“Over the last many years, we are in the news about being the darling of investments. The Philippines is growing; this is why there are many first-timers visiting the country. CEOs are looking for opportunities and investments, and hopefully, the Philippines will now be one of their places,” Tan Caktiong told Rappler.

From disaster preparedness to mobility

Under this year’s APEC theme Building Inclusive Economies, Building a Better World, the Philippines, along with 20 other member economies, has been pushing for inclusive growth and empowering micro, small, and medium enterprises (MSMEs), among others.

In the weeks leading up to the high-profile economic leaders’ meeting on November 18 to 19, the Philippines has initiated to make the region bike-friendly, scale up disaster preparedness, and help MSMEs secure links to global value chain, among others, Luz said.

Zobel de Ayala added there was also “a whole debate on renewables and fossil fuels, the pricing of fossil fuels being lower than the renewables, and the need to provide environmental safeguards for fossil fuels.”

The ABAC also touched on how to make the region more pedestrian-friendly, according to Tan-Caktiong. “Mobility is quite important to us. It gives more access for people to move around.”

“It’s just a great exchange of ideas between ministers and CEOs. I think it’s rare to see that happen in an almost informal atmosphere. We discuss heavy topics but not in presentations, long scripts, or memos read to each other. It’s just a good conversation we found of great value,” Luz said.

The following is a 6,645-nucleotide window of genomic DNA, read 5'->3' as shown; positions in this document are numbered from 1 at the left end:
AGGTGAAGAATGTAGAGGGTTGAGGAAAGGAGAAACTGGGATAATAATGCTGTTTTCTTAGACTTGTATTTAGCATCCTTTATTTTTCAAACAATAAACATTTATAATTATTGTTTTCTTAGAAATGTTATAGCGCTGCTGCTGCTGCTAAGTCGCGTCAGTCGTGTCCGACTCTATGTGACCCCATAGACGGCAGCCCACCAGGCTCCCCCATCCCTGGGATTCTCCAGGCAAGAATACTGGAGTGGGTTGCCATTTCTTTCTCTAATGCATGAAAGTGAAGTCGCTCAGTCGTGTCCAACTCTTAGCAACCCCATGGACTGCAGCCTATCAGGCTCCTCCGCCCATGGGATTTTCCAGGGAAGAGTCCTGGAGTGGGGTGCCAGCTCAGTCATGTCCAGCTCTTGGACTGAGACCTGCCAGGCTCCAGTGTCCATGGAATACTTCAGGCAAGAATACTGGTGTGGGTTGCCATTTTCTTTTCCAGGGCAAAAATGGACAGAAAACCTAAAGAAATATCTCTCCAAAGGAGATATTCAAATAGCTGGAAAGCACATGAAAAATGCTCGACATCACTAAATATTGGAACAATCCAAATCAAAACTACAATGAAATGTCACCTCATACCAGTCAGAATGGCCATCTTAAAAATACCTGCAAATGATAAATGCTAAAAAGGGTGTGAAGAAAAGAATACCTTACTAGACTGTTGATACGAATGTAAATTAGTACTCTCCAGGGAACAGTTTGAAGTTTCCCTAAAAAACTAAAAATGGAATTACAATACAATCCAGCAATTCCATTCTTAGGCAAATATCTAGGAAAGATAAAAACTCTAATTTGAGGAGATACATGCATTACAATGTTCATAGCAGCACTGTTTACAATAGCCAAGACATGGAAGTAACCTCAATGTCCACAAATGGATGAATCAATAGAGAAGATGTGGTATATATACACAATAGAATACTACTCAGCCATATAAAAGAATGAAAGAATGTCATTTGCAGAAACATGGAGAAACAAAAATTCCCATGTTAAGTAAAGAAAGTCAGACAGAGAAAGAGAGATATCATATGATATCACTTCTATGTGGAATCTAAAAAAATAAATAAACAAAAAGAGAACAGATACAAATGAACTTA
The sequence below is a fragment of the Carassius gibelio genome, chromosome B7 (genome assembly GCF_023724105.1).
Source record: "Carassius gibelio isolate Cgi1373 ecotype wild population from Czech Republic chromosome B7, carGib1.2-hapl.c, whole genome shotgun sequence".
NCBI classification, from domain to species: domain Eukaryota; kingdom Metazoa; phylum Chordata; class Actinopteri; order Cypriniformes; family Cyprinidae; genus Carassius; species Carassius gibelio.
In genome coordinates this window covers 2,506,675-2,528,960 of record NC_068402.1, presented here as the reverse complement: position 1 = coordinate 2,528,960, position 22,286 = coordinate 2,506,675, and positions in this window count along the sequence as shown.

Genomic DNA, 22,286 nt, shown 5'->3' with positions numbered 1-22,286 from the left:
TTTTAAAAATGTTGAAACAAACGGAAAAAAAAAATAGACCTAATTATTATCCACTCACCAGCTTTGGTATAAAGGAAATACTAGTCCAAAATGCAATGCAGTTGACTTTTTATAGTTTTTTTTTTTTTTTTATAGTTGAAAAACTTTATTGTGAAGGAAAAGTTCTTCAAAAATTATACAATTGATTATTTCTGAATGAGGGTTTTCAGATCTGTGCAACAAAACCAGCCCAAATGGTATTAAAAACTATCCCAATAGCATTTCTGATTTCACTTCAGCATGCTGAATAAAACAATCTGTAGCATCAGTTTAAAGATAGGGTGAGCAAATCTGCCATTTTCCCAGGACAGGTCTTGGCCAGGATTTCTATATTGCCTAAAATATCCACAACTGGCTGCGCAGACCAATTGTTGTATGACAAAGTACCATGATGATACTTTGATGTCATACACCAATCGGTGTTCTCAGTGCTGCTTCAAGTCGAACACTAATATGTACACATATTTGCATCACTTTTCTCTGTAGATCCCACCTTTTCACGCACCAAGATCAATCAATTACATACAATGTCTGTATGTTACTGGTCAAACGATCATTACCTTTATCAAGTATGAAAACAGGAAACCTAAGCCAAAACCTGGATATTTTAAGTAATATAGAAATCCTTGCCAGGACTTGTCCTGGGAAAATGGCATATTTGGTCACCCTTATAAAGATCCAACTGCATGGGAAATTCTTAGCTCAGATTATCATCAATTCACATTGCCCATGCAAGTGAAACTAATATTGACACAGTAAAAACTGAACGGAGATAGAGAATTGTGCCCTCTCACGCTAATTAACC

INTERACT AND LEARN. 'The importance of APEC is learning from each other...on bringing down tariffs, making sure that things won't get in the way when it comes to facilitating free flow of goods. Everybody wants to strive for a higher growth agenda. That dialogue is alive and kicking,' Jaime Zobel de Ayala says. Photo by Franz Lopez/ Rappler

Setting the tone

What APEC and ABAC are trying to do, according to Zobel de Ayala, is set a tone for inclusive growth wherein an average entrepreneur will have the confidence to compete in a bigger market than its local boundaries.

“The importance of APEC is learning from each other…on bringing down tariffs, making sure that things won’t get in the way when it comes to facilitating free flow of goods. Generally, that’s your aspiration. Rules are secondary. Everybody wants to strive for a higher growth agenda. That dialogue is alive and kicking,” Zobel de Ayala said.

Luz added that ABAC local members hope that the increased participation of government officials and business leaders will greatly influence the streamlining of business policies here in the country, as it will further attract trade and investments in the coming years.

“Take note that 85% of our exports go to the rest of APEC, and around 70% of our investments come from APEC. That’s a huge percentage, trade- and investment-wise. Local companies have exposure in other member economies, too. There’s a free flow of goods and people. It’s a good thing. We benefit from it,” Luz said. – Rappler.com

Add a comment

Sort by

There are no comments yet. Add your comment to start the conversation.

Summarize this article with AI

How does this make you feel?

Download the Rappler App!